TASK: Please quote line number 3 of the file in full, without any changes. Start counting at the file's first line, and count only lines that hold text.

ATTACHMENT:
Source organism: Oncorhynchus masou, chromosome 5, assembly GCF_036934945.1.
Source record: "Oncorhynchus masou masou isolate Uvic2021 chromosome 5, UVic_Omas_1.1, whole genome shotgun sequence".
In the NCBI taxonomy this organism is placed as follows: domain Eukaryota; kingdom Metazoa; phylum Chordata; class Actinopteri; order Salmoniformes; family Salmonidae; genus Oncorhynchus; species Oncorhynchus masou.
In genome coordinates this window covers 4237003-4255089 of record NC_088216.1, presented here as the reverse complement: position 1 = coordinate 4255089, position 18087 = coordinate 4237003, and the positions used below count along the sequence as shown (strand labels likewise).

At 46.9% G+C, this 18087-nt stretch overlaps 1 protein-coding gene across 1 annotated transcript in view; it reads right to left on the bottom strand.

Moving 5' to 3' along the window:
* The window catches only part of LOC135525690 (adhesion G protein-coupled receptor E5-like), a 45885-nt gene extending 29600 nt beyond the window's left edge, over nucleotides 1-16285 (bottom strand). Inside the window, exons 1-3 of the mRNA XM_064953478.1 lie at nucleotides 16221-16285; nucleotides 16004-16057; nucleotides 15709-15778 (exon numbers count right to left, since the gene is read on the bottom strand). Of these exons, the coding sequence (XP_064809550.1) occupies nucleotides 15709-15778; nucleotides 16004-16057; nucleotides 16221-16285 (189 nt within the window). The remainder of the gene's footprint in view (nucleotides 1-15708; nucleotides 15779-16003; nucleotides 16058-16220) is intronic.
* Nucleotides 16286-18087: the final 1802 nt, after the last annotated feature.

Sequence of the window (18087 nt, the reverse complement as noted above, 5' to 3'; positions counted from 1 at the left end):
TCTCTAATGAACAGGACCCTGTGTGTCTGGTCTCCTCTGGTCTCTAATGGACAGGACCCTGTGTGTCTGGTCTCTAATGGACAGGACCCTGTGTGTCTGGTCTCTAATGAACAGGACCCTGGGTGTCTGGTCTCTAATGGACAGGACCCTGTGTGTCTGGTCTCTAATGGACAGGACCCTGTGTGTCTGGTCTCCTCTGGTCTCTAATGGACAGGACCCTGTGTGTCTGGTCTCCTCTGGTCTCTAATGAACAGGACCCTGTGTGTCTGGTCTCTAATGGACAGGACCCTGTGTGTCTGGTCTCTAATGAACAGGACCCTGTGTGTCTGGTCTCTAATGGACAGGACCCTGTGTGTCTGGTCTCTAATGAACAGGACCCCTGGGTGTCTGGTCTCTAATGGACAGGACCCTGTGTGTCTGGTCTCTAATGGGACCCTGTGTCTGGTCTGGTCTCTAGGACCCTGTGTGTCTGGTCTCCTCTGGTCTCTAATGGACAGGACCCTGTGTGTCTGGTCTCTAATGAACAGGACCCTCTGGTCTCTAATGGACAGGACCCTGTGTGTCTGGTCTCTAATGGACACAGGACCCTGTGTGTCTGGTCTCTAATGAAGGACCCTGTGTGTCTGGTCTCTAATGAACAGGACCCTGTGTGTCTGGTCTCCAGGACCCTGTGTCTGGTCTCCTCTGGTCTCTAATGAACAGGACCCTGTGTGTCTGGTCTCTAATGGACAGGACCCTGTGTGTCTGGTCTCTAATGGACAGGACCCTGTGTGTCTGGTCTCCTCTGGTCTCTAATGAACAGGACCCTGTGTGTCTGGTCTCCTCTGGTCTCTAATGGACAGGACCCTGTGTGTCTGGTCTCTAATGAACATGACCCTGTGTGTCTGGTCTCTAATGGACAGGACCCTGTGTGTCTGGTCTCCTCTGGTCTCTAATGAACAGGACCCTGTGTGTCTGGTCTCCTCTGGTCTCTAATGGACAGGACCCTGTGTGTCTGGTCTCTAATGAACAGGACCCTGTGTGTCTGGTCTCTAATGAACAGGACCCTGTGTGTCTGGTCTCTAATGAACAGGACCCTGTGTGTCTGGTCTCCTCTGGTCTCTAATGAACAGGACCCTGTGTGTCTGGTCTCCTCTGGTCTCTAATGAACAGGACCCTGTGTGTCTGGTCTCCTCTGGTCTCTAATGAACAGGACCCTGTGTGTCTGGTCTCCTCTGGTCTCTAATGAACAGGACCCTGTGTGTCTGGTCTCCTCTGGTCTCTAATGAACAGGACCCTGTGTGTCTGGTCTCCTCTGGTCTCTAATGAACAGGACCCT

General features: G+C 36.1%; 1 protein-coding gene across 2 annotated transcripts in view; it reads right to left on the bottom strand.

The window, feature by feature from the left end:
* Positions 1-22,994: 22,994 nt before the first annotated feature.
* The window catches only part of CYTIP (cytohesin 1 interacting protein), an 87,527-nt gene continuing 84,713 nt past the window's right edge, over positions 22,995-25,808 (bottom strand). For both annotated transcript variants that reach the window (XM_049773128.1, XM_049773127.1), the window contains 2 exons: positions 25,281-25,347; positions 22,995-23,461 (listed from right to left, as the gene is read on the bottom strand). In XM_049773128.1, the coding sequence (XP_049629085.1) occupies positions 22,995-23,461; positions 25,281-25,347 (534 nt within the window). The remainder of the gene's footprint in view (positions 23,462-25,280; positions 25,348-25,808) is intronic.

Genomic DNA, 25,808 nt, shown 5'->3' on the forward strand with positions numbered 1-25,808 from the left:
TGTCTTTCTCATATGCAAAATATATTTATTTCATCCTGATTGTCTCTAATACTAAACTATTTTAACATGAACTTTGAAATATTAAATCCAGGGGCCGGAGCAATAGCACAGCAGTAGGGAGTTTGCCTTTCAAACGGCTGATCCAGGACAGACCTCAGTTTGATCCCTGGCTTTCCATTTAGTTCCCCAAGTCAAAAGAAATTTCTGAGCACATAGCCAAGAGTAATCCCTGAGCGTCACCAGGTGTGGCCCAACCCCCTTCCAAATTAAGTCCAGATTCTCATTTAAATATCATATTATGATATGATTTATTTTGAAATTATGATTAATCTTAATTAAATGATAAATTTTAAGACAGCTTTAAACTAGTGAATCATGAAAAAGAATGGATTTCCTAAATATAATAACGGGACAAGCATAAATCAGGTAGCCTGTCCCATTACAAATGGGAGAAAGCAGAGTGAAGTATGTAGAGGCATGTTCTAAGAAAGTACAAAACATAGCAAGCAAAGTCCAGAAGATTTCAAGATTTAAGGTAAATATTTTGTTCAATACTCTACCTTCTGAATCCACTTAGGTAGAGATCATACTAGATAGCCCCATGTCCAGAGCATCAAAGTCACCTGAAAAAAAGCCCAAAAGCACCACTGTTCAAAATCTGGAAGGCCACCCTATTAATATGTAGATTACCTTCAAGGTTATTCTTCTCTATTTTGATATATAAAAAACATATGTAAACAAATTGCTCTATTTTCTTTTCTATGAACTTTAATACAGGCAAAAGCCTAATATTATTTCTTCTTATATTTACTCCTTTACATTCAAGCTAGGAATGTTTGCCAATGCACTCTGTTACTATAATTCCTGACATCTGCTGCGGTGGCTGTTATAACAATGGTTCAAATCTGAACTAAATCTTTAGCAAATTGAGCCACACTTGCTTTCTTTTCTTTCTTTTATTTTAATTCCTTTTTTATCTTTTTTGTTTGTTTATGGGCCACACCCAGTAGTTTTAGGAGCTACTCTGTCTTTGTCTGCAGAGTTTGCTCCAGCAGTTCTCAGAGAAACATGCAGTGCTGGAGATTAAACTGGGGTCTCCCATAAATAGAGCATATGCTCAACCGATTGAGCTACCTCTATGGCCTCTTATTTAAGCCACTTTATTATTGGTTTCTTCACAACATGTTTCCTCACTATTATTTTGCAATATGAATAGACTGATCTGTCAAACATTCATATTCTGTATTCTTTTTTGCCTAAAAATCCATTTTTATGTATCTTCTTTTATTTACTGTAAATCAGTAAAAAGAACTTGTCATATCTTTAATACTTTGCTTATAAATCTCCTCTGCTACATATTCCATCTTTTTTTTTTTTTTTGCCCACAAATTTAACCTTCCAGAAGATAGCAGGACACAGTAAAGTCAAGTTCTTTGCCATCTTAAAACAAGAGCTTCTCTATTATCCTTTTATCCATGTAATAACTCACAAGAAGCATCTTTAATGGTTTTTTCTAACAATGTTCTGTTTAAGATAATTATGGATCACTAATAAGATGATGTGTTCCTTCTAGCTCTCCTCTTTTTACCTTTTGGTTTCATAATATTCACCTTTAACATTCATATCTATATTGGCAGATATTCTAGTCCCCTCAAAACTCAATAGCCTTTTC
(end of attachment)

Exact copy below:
In the NCBI taxonomy this organism is placed as follows: domain Eukaryota; kingdom Metazoa; phylum Chordata; class Actinopteri; order Salmoniformes; family Salmonidae; genus Oncorhynchus; species Oncorhynchus masou.